Goldman Sachs Group Inc. is selling almost 150 U.S. hotels acquired during the last decade’s property boom to a nontraded real estate investment trust for $1.73 billion, according to two people with knowledge of the deal.
Moody National REIT Inc. is buying 149 limited-service hotels from the bank’s Whitehall Street real estate unit, said the people, who asked not to be identified because the transaction is private. The portfolio is composed mostly of properties Whitehall purchased from the family of motel operator Gary Tharaldson for $1.2 billion in 2006, the people said.
Moody National disclosed the acquisition in a regulatory filing last week without naming the seller. The deal is the biggest for the Houston-based company since it started buying hotels four years ago, and will increase assets under management to about $2.5 billion, said Chief Executive Officer Brett Moody. Nontraded REITs such as Moody National aren’t listed on public exchanges and mostly raise money from individual investors.
“We still think there are several years left in the hotel cycle,” Moody said in a telephone interview. “The portfolio is poised to take advantage of increased demand with continued lack of supply.”
Andrea Raphael, a spokeswoman for Goldman Sachs, declined to comment on the transaction.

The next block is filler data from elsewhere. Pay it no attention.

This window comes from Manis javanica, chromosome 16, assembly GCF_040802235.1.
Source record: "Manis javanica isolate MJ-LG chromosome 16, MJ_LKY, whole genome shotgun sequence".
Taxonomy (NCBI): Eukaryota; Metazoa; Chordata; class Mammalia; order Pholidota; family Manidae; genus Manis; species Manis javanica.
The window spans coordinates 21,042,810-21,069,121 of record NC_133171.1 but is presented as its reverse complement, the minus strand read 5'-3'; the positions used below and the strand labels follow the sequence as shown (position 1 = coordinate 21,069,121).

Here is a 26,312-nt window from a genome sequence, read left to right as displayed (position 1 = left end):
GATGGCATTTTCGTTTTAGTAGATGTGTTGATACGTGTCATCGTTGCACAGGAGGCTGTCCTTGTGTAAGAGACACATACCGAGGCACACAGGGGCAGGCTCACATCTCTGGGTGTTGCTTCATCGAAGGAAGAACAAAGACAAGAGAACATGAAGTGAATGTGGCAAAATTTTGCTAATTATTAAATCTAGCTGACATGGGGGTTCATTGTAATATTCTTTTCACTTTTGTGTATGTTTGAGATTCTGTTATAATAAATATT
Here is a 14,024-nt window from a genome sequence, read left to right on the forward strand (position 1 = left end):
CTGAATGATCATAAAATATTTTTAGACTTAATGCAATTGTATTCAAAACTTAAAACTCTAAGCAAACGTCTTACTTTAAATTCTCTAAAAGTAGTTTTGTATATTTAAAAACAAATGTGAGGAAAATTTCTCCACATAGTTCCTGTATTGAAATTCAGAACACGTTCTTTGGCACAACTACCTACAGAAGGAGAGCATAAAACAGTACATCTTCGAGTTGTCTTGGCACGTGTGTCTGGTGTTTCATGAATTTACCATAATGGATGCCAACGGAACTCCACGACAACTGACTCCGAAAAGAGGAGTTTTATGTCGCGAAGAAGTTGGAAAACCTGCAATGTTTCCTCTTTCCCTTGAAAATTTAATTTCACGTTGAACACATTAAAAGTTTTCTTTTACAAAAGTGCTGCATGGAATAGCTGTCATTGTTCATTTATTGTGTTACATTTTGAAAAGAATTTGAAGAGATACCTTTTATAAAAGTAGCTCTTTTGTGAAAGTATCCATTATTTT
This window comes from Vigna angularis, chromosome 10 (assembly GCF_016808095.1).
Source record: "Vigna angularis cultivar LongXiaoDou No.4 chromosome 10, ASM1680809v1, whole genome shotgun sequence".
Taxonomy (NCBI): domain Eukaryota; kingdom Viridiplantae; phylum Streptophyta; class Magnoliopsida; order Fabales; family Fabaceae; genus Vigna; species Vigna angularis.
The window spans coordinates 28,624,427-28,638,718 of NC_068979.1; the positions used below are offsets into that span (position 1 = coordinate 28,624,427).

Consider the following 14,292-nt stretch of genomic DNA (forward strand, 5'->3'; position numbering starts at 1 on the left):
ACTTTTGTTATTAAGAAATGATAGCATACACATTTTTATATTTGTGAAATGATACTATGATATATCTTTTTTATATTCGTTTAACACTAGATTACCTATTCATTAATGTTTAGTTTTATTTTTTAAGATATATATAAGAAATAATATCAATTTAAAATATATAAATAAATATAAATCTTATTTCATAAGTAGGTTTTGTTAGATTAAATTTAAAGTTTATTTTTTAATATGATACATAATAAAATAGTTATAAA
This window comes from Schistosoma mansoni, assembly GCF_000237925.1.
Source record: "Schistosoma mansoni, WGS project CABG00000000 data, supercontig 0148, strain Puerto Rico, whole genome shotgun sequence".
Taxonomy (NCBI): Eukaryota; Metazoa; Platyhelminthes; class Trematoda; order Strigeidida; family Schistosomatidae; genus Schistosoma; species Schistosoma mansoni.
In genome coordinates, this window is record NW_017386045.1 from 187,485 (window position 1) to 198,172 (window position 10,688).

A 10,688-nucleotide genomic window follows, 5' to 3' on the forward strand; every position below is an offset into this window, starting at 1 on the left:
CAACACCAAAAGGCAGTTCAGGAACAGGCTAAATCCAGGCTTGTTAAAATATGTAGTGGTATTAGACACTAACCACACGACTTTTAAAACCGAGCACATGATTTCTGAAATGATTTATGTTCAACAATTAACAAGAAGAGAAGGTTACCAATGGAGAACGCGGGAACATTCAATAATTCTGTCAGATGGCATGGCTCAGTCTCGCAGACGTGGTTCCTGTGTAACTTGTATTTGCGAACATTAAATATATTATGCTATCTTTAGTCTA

Whitehall four years ago restructured debt on its select-service hotel portfolio, including the 130 properties in the Tharaldson deal, after a plunge in real estate prices from the 2007 peak. Since then, U.S. values have climbed to surpass the prior record, spurring a surge in transactions.
Whitehall hasn’t been active in taking equity stakes in buildings since the financial crisis. Its leveraged bets from the years preceding the 2008 real estate crash weighed on the firm as property values plummeted and credit dried up during the recession, pushing Whitehall to the sidelines.
The Moody National transaction includes hotels under brands such as Hampton Inn and Courtyard by Marriott. They are spread across 32 states, with a concentration in California, Arizona, Texas and the Northeast, according to CEO Moody. The REIT plans to invest about $280 million to renovate the properties, he said.